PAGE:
In addition though, we will also practice the words on Spelling City and use my vocabulary menus.  With vocabulary and grammar both, I am much more interested in whether you can apply them than just answer a worksheet correctly.  The menus are fun because they make your students use the words in a cohesive way, but also challenges them to be creative.  They have to tie any list of words into fun prompts chosen by the month.  Students also can come up with their own story ideas, but I saw some really creative stories last year from my 7th and 8th graders. I made several of the months last year, so I will be working on finishing up the months I hadn't done this year.

This month I finally made the September vocabulary and spelling menu.  You can get a copy HERE.

You also can get a copy of the October vocabulary and spelling menu HERE. How do you get your students to apply understanding of their vocabulary words?

Monday, September 7, 2015

It's Monday! What are you reading? 9/7/2015 #IMWAYR

Where does time go? I am always amazed when time slips away from me and more than a month has gone by since I last blogged. I wish I knew what happened to August. It was filled with the getting ready for "back to school" craziness. I was setting up my classroom, conducting conferences with parents, and helping our new middle school teacher get settled. There are many positive things about working at a small school, but one of the unique responsibilities is having to wear a lot of hats.

Anyway, I have been reading over the last month. I am excited about choosing lots of good read alouds this year to share with my students. This week we will be talking about setting reading goals and making our lists of books we would like to read.  We also will begin a discussion of the different genres so they can think about making goals around different genres. I look forward to sharing my own reading goals and what I am reading with my students on a regular basis.  One of my goals this year is to make more of an effort to read more biographies.  I read a lot of nonfiction for grad school, but in my spare time I will always be a fiction lover.  However, I think reading more biographies will broaden my horizons as a reader. So if you have any recommendations of good biographies, I'd love suggestions.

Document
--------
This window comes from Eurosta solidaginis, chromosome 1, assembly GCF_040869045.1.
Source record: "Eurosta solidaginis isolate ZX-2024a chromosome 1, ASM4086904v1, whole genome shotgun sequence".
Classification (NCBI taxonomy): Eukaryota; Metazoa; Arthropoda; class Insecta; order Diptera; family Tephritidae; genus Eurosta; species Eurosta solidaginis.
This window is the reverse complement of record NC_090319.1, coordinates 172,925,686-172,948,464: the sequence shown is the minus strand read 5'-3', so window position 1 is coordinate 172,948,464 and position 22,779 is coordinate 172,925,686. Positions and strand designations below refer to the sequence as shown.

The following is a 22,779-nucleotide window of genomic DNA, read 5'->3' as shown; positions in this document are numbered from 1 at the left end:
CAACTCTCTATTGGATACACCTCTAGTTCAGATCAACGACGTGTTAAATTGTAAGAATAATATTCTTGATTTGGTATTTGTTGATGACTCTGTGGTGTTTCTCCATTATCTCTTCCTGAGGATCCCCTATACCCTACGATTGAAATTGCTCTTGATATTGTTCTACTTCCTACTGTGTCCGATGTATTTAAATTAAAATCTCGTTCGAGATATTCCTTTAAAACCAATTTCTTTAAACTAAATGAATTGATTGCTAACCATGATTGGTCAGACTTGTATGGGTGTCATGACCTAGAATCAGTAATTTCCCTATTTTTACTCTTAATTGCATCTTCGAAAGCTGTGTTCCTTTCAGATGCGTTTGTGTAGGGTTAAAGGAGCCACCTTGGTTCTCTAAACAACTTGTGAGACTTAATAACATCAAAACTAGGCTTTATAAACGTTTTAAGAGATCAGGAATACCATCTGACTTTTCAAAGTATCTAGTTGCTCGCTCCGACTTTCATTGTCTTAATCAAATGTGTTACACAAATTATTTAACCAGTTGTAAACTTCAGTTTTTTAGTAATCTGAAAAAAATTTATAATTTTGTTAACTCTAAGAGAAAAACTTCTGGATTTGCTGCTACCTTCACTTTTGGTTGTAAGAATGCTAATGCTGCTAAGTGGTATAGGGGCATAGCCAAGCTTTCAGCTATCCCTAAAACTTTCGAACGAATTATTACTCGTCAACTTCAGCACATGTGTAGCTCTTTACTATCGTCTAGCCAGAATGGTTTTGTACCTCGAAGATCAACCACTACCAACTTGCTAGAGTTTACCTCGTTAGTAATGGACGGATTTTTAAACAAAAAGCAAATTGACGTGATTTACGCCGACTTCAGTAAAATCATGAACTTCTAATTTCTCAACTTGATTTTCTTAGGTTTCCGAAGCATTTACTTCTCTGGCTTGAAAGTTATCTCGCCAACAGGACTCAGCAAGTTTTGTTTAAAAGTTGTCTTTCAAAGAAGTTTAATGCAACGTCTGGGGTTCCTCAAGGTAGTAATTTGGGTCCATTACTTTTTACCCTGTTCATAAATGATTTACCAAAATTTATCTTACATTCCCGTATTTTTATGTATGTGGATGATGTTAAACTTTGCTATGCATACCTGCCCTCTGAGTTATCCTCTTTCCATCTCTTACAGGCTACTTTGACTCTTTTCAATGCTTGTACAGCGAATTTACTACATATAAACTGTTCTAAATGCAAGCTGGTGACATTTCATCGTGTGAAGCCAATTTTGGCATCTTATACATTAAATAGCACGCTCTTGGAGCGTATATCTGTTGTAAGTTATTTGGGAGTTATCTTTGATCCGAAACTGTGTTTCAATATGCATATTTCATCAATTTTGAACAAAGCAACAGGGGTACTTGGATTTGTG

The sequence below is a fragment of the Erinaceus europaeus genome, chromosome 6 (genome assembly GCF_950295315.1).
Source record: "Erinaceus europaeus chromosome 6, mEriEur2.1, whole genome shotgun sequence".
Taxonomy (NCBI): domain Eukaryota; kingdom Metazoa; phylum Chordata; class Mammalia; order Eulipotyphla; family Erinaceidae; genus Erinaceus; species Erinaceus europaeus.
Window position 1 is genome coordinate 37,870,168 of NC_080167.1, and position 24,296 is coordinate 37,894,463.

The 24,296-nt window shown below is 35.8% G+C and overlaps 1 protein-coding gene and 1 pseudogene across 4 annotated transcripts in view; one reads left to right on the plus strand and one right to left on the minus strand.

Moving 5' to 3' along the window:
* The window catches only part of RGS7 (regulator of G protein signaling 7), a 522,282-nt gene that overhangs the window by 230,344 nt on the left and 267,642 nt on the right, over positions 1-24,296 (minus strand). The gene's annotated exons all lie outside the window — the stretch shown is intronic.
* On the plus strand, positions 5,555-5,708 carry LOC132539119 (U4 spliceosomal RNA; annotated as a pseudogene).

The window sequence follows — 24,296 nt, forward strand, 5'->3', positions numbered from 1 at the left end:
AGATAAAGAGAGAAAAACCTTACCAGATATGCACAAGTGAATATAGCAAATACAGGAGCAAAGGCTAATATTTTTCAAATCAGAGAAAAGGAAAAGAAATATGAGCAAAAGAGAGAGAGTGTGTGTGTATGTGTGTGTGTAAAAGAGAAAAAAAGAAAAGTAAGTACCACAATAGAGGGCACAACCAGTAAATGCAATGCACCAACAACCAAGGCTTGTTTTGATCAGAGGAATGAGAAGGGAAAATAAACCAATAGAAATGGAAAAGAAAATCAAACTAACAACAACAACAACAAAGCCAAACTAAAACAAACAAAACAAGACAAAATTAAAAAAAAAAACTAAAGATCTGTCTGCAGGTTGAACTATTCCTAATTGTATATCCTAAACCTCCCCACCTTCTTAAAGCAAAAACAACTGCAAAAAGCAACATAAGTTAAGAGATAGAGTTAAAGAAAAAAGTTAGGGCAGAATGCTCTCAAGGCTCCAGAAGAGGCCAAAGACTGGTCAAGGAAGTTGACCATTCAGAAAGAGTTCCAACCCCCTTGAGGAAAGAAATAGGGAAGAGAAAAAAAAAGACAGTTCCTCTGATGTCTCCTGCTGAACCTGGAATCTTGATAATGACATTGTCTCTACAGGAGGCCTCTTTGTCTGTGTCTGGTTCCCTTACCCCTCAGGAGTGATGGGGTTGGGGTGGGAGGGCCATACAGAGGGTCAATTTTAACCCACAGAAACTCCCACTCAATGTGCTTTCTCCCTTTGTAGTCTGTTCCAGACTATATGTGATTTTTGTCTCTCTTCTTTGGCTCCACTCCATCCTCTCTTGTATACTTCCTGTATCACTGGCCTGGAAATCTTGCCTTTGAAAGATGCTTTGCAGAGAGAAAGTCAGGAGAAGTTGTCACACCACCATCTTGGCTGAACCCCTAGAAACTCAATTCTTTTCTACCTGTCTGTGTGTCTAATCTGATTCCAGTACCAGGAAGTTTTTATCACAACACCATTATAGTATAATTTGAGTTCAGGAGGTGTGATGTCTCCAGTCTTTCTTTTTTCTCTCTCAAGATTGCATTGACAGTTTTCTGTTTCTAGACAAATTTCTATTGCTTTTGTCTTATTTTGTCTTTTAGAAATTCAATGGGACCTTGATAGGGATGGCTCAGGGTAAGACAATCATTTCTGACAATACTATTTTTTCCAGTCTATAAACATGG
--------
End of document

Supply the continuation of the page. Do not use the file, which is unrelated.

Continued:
I am going to link up with Teach Mentor Texts and Unleashing Readers for #IMWAYR to share my latest reads.

Lady Almina and the Real Downtown Abbey

I just listened to the audio version of this book after a good friend recommended the book.  I love the show, and I love history.  This is basically the history of the Highclere Castle in biographic form following Lady Almina, who was lady of the castle around the time Downtown Abbey is set. It was a highly enjoyable read, and the audio version is well done. Lady Almina's husband was also an Egyptologist who was one of the ones who found the tomb of King Tutankhamen, so the history in general in the book was very interesting.

Serafina and the Black Cloak

A couple weeks ago I read Serafina and the Black Cloak.  I thought it was an interesting story with a mix of history, fantasy, and mystery.  With thinking a lot about genre as I was preparing my lessons for this week, it got me thinking that some of my favorite books are the ones the mix genres or the lines between them are blurred. I think this is a book many students might enjoy.  It almost made me think of Brandon Sanderson's The Rithmatist, but for a younger audience and with a female protagonist.

A Tale Dark and Grimm

I have been wanting to read this book for awhile and finally got around to picking it up at the library.  It is a fun read and would make for a great read aloud for 6th to 8th graders.  It would also make for a great selection for a lesson on voice. I love fractured fairy tales and books with a fun spin on fairy tales.  This book uses a lot of wit and humor to tell a different version of Grimm's fairy tales, but makes sure to ensure the tale is "dark and grim." Throughout the entire book, the narrator warns you that it is not safe for little kids and they should turn away. I am actually teaching a grades 5/6 split class this year and have some young fifth graders, so I'm not sure I would use it as a read aloud for this group of kids.  I may do a round of literature circles though using fractured fairy tale novels such as A Tale Dark and Grimm, The Wishing Spell (The Land of Stories), and The Fairy Tale Detectives (Sister's Grimm series). There is also a new novel called Rump about Rumpelstiltskin. I need to read Rump and The Fairy Tale Detectives first though to see what I think. For my higher readers, I also could use Cinder because those books are at a higher level but still pretty clean and appropriate.

What have you been reading? Hopefully you found some time over this holiday weekend to relax and maybe get some reading in.